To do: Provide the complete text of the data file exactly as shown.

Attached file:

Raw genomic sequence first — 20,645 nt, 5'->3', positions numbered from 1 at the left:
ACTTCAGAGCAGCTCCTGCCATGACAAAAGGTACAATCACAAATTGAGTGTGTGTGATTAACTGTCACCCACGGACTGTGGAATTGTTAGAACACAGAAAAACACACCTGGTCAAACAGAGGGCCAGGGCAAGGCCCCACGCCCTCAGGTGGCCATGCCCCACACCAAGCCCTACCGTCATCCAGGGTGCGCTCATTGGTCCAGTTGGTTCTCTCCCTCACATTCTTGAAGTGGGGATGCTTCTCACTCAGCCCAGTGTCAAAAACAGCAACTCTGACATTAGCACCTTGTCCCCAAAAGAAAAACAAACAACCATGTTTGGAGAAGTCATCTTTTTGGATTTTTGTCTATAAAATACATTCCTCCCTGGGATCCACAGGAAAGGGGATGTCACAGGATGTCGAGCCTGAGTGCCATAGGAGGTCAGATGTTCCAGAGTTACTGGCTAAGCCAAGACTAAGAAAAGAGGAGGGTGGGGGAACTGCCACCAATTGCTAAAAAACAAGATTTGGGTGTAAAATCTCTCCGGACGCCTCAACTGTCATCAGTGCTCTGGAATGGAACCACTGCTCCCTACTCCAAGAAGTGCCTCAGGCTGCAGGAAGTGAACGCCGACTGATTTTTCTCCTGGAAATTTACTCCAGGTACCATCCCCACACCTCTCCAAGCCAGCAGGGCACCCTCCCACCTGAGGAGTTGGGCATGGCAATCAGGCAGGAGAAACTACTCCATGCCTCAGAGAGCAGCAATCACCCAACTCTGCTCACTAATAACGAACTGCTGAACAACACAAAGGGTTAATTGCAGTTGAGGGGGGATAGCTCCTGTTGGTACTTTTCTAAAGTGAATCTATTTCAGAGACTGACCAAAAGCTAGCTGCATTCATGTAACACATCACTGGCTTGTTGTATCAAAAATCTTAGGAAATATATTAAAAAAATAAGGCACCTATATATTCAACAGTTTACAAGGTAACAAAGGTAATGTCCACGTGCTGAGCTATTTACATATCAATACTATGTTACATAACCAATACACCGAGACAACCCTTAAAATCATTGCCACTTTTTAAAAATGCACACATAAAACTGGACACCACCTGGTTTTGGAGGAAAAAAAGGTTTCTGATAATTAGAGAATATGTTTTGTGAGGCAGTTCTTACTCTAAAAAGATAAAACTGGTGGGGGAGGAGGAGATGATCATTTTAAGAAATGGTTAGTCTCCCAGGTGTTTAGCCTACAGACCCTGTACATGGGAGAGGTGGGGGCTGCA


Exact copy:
Raw genomic sequence first — 20,645 nt, 5'->3', positions numbered from 1 at the left:
ACTTCAGAGCAGCTCCTGCCATGACAAAAGGTACAATCACAAATTGAGTGTGTGTGATTAACTGTCACCCACGGACTGTGGAATTGTTAGAACACAGAAAAACACACCTGGTCAAACAGAGGGCCAGGGCAAGGCCCCACGCCCTCAGGTGGCCATGCCCCACACCAAGCCCTACCGTCATCCAGGGTGCGCTCATTGGTCCAGTTGGTTCTCTCCCTCACATTCTTGAAGTGGGGATGCTTCTCACTCAGCCCAGTGTCAAAAACAGCAACTCTGACATTAGCACCTTGTCCCCAAAAGAAAAACAAACAACCATGTTTGGAGAAGTCATCTTTTTGGATTTTTGTCTATAAAATACATTCCTCCCTGGGATCCACAGGAAAGGGGATGTCACAGGATGTCGAGCCTGAGTGCCATAGGAGGTCAGATGTTCCAGAGTTACTGGCTAAGCCAAGACTAAGAAAAGAGGAGGGTGGGGGAACTGCCACCAATTGCTAAAAAACAAGATTTGGGTGTAAAATCTCTCCGGACGCCTCAACTGTCATCAGTGCTCTGGAATGGAACCACTGCTCCCTACTCCAAGAAGTGCCTCAGGCTGCAGGAAGTGAACGCCGACTGATTTTTCTCCTGGAAATTTACTCCAGGTACCATCCCCACACCTCTCCAAGCCAGCAGGGCACCCTCCCACCTGAGGAGTTGGGCATGGCAATCAGGCAGGAGAAACTACTCCATGCCTCAGAGAGCAGCAATCACCCAACTCTGCTCACTAATAACGAACTGCTGAACAACACAAAGGGTTAATTGCAGTTGAGGGGGGATAGCTCCTGTTGGTACTTTTCTAAAGTGAATCTATTTCAGAGACTGACCAAAAGCTAGCTGCATTCATGTAACACATCACTGGCTTGTTGTATCAAAAATCTTAGGAAATATATTAAAAAAATAAGGCACCTATATATTCAACAGTTTACAAGGTAACAAAGGTAATGTCCACGTGCTGAGCTATTTACATATCAATACTATGTTACATAACCAATACACCGAGACAACCCTTAAAATCATTGCCACTTTTTAAAAATGCACACATAAAACTGGACACCACCTGGTTTTGGAGGAAAAAAAGGTTTCTGATAATTAGAGAATATGTTTTGTGAGGCAGTTCTTACTCTAAAAAGATAAAACTGGTGGGGGAGGAGGAGATGATCATTTTAAGAAATGGTTAGTCTCCCAGGTGTTTAGCCTACAGACCCTGTACATGGGAGAGGTGGGGGCTGCA